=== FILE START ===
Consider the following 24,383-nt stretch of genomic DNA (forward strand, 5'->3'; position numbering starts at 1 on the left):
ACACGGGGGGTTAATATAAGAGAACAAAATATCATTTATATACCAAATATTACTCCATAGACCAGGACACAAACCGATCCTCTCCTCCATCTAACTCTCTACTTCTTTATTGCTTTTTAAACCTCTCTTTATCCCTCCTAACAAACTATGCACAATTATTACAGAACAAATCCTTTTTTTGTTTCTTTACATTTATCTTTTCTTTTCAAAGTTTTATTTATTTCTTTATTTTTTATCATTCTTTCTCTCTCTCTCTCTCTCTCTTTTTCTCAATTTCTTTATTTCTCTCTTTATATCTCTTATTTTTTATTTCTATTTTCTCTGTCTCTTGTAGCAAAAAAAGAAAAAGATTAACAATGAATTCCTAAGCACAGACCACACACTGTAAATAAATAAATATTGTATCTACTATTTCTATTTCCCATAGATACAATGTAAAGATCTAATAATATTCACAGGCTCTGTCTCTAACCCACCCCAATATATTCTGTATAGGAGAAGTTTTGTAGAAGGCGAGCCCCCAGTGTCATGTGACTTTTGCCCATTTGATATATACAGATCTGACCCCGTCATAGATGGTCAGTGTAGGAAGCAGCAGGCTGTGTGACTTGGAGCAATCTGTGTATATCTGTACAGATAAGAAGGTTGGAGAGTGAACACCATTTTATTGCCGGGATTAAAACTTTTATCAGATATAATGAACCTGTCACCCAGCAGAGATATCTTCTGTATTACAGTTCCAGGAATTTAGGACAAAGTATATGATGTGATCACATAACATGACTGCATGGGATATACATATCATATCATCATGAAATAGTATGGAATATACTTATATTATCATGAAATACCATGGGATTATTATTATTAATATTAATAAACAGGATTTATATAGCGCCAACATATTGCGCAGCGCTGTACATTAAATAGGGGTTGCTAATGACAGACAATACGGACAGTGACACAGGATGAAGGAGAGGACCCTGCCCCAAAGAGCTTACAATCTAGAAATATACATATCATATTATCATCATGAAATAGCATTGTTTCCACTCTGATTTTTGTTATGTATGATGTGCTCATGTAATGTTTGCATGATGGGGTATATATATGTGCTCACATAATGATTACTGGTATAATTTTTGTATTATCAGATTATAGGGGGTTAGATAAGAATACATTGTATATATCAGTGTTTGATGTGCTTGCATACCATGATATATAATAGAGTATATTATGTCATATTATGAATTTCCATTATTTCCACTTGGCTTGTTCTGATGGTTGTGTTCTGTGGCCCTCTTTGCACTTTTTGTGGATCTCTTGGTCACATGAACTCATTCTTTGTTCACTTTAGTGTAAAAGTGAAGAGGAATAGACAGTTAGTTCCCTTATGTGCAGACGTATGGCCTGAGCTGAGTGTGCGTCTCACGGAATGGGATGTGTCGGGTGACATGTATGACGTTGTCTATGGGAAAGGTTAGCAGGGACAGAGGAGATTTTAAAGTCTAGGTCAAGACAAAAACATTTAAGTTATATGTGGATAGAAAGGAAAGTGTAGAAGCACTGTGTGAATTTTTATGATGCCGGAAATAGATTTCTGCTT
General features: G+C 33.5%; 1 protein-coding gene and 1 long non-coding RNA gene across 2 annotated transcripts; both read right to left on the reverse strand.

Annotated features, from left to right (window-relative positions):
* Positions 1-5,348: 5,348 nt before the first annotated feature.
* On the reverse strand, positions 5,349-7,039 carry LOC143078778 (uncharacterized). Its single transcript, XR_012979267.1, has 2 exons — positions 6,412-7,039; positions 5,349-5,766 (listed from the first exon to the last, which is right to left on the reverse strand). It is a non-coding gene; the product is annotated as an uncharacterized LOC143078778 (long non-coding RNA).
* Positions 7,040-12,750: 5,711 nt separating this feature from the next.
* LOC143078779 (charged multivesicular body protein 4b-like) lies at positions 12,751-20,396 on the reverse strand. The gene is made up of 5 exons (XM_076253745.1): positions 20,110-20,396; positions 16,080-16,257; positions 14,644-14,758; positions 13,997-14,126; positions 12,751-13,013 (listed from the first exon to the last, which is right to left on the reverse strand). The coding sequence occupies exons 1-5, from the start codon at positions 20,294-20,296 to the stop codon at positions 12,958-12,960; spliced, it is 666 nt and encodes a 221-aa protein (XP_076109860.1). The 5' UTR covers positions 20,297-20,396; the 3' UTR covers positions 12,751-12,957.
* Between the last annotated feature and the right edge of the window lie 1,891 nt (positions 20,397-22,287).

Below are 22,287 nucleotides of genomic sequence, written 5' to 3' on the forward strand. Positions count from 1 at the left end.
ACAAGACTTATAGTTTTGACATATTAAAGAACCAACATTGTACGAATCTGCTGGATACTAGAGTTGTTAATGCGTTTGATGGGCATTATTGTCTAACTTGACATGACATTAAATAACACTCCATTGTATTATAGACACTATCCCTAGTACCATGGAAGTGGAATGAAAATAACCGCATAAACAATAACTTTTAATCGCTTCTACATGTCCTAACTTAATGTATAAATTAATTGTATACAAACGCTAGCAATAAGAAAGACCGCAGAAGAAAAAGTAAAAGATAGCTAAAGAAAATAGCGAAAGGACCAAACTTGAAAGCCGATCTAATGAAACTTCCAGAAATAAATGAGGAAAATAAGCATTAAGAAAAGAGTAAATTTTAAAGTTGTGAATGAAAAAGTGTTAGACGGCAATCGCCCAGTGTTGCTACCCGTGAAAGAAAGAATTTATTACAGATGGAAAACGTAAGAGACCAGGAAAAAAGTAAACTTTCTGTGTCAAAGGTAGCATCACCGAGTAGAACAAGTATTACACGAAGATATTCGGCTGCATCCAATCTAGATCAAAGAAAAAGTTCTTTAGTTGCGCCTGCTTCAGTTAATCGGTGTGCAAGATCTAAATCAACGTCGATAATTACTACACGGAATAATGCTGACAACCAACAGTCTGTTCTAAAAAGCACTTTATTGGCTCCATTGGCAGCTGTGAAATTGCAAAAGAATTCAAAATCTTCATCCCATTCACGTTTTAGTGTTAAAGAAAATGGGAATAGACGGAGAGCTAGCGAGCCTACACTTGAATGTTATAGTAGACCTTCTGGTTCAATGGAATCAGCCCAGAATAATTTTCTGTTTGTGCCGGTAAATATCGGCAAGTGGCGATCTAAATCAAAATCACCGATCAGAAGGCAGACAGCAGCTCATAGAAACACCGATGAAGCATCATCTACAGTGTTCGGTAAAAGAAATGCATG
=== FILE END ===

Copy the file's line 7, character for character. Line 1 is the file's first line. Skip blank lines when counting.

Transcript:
* Positions 7,040-12,750: 5,711 nt separating this feature from the next.